It proved the start of a YouTube sensation which led to the musician being picked up by Lady Gaga’s manager, Troy Carter, and recording two albums which to this day have sold over half a million records in the US alone.
“No one up to this point had been able to capture the vision of what I wanted to do,” Stirling adds. “I’d tried to show my style to record labels or talent agencies – no one got it. But here on YouTube no one had to get it apart from my fans.
“The internet is such an amazing place because the world is such a unique palette of so many different tastes and likes, and just because you’re not mainstream doesn’t mean there’s aren’t tonnes and tonnes of people who love what you do.”
Recently, the artist has given back to her devoted fans by opening up about the eating disorder she suffered during her younger years. She says it was important to talk about it at an appropriate time, but also because “a lot more people struggle with these things than we often realise and that people themselves even realise”.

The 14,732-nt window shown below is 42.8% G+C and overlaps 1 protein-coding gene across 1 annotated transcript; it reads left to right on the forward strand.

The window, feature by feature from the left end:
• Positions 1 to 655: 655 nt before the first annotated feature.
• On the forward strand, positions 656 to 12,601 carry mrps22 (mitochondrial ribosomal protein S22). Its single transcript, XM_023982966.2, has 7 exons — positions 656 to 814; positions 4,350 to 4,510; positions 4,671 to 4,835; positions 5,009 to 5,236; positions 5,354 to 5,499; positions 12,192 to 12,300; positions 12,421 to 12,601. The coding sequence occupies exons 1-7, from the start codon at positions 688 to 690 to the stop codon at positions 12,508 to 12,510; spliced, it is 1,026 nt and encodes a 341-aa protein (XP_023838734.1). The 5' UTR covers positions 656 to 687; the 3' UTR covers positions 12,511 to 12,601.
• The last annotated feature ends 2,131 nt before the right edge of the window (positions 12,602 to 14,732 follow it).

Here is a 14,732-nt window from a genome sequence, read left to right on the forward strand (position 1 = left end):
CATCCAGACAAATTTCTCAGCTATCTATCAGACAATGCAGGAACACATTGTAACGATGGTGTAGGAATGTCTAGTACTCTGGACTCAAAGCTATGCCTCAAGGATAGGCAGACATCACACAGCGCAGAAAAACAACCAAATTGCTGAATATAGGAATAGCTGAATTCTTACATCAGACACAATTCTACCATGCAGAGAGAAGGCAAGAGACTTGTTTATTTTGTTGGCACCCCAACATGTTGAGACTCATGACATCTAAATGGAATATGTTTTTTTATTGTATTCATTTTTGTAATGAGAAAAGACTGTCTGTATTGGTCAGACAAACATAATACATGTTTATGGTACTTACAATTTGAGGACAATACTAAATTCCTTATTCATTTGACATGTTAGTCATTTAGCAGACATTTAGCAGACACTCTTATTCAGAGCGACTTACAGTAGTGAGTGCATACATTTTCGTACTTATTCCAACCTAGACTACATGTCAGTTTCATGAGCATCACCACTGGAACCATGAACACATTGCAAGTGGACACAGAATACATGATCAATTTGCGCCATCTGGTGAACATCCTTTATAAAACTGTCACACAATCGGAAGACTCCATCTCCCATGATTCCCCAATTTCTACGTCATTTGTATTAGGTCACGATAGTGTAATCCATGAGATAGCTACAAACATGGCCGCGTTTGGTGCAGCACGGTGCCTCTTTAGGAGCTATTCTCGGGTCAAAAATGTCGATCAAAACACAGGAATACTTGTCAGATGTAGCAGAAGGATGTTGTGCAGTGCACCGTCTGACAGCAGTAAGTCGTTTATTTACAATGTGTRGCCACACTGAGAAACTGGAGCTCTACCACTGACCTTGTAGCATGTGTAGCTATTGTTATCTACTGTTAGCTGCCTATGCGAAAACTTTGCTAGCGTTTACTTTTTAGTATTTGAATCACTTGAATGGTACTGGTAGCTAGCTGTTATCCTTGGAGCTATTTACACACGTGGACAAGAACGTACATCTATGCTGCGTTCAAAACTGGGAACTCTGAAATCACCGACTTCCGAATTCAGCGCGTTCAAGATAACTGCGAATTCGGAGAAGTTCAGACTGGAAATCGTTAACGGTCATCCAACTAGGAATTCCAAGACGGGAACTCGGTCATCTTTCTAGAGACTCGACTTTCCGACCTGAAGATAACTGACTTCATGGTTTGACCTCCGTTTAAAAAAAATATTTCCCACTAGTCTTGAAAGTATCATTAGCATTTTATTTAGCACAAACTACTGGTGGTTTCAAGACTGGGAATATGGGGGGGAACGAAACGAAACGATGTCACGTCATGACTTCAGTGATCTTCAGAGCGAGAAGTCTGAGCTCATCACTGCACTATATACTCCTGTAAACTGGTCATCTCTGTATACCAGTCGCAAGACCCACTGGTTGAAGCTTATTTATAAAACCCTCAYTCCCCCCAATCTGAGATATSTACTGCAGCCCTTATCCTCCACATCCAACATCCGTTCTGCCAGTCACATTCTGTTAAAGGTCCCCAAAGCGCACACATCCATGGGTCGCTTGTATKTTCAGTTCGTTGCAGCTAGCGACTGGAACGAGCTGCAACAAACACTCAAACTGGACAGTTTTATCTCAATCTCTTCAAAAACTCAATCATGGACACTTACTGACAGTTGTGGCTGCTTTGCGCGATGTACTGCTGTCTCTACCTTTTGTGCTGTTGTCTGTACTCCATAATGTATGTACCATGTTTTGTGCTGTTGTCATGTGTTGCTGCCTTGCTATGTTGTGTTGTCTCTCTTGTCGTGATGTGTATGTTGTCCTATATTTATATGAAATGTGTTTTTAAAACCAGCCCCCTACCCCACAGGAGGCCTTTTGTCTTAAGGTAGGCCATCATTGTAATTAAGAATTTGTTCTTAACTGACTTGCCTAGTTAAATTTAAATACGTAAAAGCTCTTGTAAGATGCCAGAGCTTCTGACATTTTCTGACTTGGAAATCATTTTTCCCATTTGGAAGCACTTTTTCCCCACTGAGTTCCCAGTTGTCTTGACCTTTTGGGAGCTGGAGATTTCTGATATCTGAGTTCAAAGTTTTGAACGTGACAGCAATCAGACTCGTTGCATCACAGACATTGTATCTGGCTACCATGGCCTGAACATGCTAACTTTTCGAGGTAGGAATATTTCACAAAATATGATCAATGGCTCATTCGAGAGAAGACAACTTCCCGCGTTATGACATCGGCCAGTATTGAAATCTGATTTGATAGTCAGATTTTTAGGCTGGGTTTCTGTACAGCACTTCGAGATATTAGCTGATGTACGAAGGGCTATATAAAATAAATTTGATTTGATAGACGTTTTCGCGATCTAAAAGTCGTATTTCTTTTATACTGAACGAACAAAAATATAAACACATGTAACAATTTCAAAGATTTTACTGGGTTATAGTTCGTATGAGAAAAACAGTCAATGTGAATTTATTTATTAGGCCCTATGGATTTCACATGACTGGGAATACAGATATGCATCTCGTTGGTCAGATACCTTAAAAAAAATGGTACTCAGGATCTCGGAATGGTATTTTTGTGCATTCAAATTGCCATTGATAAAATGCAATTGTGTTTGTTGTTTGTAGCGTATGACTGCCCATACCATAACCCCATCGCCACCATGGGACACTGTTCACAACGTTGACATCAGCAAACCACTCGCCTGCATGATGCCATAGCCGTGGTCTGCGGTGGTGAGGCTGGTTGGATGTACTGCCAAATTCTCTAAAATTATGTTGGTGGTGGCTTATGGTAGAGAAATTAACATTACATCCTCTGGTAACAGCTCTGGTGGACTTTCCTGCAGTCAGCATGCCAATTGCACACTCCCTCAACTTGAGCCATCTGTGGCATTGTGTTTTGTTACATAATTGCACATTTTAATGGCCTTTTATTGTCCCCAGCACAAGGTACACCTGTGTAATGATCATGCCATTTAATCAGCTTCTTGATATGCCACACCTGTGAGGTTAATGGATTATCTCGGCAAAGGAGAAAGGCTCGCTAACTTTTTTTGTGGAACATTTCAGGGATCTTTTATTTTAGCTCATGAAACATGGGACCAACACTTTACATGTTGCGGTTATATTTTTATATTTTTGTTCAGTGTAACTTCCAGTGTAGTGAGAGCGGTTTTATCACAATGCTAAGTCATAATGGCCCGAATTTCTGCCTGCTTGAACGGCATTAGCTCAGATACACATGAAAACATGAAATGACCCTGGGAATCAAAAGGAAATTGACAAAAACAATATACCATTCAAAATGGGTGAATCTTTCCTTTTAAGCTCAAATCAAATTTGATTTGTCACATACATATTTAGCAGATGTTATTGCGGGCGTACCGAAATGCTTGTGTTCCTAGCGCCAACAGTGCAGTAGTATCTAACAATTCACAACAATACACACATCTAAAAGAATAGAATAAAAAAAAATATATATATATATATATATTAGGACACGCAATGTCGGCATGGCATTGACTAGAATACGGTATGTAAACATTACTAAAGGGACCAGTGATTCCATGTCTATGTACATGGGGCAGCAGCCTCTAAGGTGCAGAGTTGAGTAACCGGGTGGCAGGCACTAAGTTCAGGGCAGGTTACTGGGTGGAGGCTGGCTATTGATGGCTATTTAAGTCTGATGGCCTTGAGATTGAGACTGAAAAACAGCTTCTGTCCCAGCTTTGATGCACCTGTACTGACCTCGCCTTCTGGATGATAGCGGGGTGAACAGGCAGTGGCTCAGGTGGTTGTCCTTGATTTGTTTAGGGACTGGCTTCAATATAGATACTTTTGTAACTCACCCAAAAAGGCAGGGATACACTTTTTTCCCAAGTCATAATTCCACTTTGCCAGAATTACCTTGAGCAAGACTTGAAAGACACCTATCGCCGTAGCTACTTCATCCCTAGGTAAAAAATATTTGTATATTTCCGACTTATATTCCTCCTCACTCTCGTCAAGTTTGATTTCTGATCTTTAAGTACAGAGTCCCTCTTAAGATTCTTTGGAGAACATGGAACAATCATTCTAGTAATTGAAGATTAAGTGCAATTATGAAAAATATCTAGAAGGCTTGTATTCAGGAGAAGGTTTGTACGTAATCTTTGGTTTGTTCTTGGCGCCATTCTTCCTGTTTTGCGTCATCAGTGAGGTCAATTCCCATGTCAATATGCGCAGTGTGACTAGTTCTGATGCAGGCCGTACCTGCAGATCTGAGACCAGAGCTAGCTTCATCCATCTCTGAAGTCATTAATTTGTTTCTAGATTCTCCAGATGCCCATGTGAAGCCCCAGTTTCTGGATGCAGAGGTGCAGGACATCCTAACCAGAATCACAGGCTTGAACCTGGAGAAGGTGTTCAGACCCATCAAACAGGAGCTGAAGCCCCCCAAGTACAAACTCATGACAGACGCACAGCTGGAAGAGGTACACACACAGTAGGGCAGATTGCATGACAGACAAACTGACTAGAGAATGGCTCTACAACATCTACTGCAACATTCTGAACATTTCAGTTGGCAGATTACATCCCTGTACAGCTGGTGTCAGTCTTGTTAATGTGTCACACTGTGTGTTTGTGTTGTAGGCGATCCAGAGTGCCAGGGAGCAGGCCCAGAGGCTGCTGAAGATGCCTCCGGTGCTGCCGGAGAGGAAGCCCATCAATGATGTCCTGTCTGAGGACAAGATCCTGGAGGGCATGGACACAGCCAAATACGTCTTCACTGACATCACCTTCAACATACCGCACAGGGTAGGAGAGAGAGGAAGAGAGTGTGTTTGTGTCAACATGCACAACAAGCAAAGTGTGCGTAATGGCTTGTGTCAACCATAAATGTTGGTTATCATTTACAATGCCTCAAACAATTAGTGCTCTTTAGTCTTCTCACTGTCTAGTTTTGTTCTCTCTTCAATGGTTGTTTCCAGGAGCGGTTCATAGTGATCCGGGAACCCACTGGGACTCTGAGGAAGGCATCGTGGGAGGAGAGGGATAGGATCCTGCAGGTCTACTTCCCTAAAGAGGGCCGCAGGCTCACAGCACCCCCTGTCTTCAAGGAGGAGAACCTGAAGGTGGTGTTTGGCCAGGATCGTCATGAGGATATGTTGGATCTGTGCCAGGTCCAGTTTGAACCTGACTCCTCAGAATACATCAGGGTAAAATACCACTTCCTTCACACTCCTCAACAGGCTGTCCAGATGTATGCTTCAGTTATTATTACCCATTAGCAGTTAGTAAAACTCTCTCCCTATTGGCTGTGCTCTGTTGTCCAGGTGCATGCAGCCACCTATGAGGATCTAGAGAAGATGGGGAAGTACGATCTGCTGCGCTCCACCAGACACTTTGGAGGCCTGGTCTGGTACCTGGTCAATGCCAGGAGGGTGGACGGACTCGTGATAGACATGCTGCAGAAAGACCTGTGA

She continues: “It took me a long time to discover what was making me so unhappy, but finally when I realised what the problem was, I felt so alone and I felt like no one could understand me.
“It gave me so much hope once I started to realise that this isn’t a freakish problem, that other people have this problem too, I’m not alone in this and that oh my gosh, there are people that can help me.”
The ultimate goal, the American concludes, is that she wants to show there is hope, that “just because you have a problem, it doesn’t mean you can’t become stronger as a result of it.”
Adorable? Dorky? It’s part of the charm, but there’s no doubt Stirling’s got steel. And as every new video she posts strikes another blow to Piers Morgan’s ego, who among us would stand in her way?
Lindsey Stirling plays The Forum tonight. Visit mamacolive.com/theforum